structure that might be several hundred yards to over a mile in diameter. These "pipes," the rocks that are blasted from them,
and the sediments and soils produced by their weathering are the source for most of Earth's natural diamonds.
|How do diamonds form?
A detailed article that explains the four sources of diamonds found at Earth's surface.
Chromite in Peridotite
Some peridotites contain significant amounts of chromite. Some of these form when a subsurface magma slowly
crystallizes. During the early stages of crystallization, the highest-temperature minerals such as olivine, orthopyroxene, clinopyroxene, and chromite begin to crystallize from the melt. The crystals are heavier than the melt and sink to the bottom of the melt. These high-temperature minerals can form layers of peridotite on the bottom of the magma body. This can form a layered deposit where up to 50% of the
rock can be chromite. These are known as "stratiform deposits." Most of the world's chromite is contained in two
stratiform deposits: the Bushveld Complex in South Africa and the Great Dyke in Zimbabwe.
Another type of chromite deposit occurs where tectonic forces push large masses of oceanic lithosphere up onto a
continental plate in a structure that is known as an "ophiolite." These ophiolites contain significant amounts of chromite and are called "podiform deposits."
Prospecting for Peridotite
Peridotite bodies exposed at Earth's surface are rapidly attacked by weathering. They can then be obscured by soil,
sediment, glacial till, and vegetation. Finding a peridotite body as small as a kimberlite pipe, which might be only
a few hundred yards across, can be very difficult. Because peridotite often has magnetic properties that are distinctly
different from the surrounding rocks, a magnetic survey can sometimes be used to locate them. The survey can
be conducted using an aircraft that slowly tows a magnetometer at low altitudes, recording the magnetic intensity
as it travels. The magnetic data can be plotted on a map, often revealing the location of the pipe as an anomaly.
(See map and photo in the right column.)
Peridotite bodies are also found by prospecting for some of the rare minerals that they contain. When a peridotite
weathers, the olivine breaks down, quickly leaving the more resistant minerals behind. Geologists have located
peridotite bodies by prospecting for chromite, garnet, and other resistant indicator minerals. When scattered by the action
of water, wind, or ice, they will be most highly concentrated near the pipe and be diluted by local rock debris with distance. The grains of these minerals might also be more rounded with distance of transport.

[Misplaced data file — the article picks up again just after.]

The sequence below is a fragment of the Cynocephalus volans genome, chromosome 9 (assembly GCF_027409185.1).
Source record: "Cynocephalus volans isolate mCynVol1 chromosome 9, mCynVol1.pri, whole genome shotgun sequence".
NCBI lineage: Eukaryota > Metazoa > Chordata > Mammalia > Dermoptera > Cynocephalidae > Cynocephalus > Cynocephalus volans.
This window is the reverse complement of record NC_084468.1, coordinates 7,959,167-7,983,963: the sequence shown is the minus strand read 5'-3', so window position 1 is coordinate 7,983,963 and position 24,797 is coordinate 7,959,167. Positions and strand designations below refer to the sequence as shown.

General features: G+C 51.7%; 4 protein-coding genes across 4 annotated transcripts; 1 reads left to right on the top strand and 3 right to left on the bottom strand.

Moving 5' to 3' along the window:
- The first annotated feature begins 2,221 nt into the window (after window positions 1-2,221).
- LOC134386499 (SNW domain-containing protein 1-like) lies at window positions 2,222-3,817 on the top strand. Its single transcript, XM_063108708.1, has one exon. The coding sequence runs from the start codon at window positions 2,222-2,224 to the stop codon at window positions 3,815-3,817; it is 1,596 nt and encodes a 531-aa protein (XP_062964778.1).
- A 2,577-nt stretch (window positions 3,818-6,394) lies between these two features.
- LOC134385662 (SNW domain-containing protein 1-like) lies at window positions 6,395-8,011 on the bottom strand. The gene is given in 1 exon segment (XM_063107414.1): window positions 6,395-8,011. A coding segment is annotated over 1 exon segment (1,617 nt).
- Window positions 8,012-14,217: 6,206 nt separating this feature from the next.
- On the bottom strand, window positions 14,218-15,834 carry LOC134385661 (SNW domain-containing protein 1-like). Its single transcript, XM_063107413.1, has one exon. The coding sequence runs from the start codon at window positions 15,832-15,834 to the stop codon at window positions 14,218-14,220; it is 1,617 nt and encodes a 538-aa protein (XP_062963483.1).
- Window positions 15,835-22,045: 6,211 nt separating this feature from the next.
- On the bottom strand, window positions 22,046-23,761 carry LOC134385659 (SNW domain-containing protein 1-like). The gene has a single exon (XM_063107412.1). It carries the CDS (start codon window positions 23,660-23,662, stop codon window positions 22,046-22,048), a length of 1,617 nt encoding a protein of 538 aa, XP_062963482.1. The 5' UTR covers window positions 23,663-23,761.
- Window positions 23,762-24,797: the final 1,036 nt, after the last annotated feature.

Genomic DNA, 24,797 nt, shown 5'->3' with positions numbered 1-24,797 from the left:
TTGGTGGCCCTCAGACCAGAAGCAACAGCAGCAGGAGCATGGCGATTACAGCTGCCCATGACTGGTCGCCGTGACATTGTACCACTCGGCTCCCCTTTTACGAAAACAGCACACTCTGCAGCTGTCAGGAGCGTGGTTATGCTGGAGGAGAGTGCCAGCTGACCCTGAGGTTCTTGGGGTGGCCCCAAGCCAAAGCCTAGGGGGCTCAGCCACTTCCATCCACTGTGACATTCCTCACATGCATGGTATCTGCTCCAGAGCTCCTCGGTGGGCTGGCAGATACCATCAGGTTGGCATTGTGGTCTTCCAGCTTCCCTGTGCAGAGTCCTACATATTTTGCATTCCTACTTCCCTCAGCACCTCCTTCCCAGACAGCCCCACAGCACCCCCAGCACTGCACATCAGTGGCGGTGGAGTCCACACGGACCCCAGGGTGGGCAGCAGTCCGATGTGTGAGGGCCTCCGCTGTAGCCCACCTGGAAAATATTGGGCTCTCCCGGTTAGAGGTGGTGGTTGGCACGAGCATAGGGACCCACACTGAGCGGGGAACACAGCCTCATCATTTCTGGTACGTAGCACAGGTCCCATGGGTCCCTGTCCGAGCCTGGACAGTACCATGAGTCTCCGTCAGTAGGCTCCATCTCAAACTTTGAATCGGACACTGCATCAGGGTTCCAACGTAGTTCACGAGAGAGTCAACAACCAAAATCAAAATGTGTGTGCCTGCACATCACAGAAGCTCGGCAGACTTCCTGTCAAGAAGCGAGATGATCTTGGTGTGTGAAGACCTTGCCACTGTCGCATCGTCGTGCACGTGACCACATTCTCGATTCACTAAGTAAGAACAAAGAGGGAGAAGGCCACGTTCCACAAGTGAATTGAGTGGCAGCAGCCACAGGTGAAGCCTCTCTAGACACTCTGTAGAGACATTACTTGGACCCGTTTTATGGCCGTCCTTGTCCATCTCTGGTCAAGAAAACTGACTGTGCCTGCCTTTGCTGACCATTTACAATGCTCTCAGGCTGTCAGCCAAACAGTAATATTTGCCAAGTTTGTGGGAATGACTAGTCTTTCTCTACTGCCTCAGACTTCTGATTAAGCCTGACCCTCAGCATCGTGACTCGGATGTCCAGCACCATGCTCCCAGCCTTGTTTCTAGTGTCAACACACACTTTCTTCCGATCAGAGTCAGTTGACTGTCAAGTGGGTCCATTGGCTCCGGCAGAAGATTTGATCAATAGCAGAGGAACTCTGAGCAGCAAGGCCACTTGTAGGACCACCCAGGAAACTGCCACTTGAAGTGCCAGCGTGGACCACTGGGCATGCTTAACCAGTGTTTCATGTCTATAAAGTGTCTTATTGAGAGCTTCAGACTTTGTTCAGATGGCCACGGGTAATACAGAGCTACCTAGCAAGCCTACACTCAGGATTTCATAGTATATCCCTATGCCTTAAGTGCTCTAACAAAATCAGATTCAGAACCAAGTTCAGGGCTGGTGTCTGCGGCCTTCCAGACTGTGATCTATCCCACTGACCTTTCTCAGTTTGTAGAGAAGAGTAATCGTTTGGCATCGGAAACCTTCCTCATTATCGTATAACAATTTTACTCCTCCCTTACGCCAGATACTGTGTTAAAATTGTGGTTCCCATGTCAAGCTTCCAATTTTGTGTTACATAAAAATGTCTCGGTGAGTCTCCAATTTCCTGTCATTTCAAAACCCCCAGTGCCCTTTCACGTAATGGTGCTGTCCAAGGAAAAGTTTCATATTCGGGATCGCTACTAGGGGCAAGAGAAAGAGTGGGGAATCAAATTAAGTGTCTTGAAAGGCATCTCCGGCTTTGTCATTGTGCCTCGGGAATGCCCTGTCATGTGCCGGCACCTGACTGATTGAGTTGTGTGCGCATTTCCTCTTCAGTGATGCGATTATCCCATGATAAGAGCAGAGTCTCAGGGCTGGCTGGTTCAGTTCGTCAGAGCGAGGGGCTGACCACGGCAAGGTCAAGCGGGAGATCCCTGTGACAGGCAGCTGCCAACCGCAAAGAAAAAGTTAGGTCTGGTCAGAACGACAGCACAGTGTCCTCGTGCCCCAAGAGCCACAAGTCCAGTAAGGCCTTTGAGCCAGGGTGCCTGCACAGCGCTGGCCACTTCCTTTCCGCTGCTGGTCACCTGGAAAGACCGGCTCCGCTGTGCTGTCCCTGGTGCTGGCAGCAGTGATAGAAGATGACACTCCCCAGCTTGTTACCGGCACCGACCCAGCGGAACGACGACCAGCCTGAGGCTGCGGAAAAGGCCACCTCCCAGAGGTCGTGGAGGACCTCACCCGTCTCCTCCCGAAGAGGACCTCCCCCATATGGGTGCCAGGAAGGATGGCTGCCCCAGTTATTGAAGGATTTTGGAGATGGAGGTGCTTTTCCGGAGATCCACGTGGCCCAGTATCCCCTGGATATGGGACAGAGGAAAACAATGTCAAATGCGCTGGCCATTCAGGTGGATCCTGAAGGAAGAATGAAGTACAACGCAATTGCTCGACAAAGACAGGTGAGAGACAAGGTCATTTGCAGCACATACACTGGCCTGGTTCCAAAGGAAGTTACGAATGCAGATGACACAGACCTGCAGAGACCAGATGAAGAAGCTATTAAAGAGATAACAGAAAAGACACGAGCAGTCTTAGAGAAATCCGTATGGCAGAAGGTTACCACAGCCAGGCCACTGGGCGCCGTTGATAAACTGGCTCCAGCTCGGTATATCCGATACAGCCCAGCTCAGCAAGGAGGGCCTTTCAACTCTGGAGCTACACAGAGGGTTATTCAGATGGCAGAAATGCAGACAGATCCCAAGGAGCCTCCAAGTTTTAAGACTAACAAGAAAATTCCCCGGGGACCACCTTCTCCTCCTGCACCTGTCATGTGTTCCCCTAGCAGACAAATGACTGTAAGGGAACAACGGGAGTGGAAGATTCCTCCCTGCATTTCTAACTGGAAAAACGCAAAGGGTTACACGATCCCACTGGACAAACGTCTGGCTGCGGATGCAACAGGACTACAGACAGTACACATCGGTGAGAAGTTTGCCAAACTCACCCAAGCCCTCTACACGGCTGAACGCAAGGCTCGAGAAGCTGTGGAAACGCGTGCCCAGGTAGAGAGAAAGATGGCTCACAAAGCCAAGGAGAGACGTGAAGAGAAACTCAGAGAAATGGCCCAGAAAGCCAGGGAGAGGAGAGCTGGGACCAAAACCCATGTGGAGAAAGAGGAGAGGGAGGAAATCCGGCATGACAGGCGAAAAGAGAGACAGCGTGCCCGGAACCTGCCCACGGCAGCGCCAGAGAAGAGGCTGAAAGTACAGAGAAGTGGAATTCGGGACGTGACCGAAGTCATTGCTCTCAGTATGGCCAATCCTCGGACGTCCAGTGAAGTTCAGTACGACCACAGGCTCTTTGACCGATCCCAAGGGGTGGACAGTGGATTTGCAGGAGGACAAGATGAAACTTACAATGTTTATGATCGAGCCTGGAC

This allows geologists to use the "trail-to-lode" prospecting method to find them.
Contributor: Hobart King
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|Peridotite is a generic name for a number of different rock types. All of them are rich in olivine and mafic minerals. They are usually green in color and have a high specific gravity for a nonmetallic material. Shown above are specimens of lherzolite, harzburgite, dunite, and wehrlite. Image by USGS.
|The Tablelands: One of the few extensive surface exposures of peridotite is an area known as "The Tablelands" in Gros Morne National Park, Newfoundland. This area is the mantle portion of a large slab of oceanic lithosphere that was overthrust onto continental lithosphere. These rocks from the mantle lack the nutrients required to support most types of plants, and the soils that form from them are usually barren. The brownish color is from iron staining. Image © Wildnerdpix and iStockphoto.|
|Peridotite Xenolith: This photograph is of a volcanic bomb that contains a peridotite (dunite) xenolith composed almost entirely of olivine. Photo by Woudloper, used here under a Creative Commons License.
|Finding small bodies of peridotite such as a kimberlite pipe can be very difficult because they are so small. Aeromagnetic surveys are sometimes employed to find them. The geographic areas underlain by peridotite will often be a magnetic anomaly in contrast to their surrounding rocks. Images by the United States Geological Survey.|
|A specimen of garnet peridotite from Alp Arami, near Bellinzona, Switzerland. Certain types of garnet along with chromite and ilmenite can be indicator minerals for diamond prospecting. Public domain image by Woudloper.|
|Peridotite: The specimen shown is about two inches (five centimeters) across.|
 Mineral Carbonation Using Ultramafic Rocks, USGS Cooperative Research on CO2 Sequestration Using Ultramafic and Carbonate Rocks, Crustal Geophysics and Geochemistry Science Center, United States Geological Survey, accessed July 2013.
 Stratiform Chromite Deposit Model: Ruth F. Schulte, Ryan D. Taylor, Nadine M. Piatak, and Robert R. Seal II; Chapter E of Mineral Deposit Models for Resource Assessment; Scientific Investigations Report 2010–5070–E; 131 pages; November 2012.
 Chromium: John F. Papp, United States Geological Survey, Mineral Commodity Summaries, January 2013.
 Chromium: John F. Papp, United States Geological Survey, 2011 Minerals Yearbook, April 2013.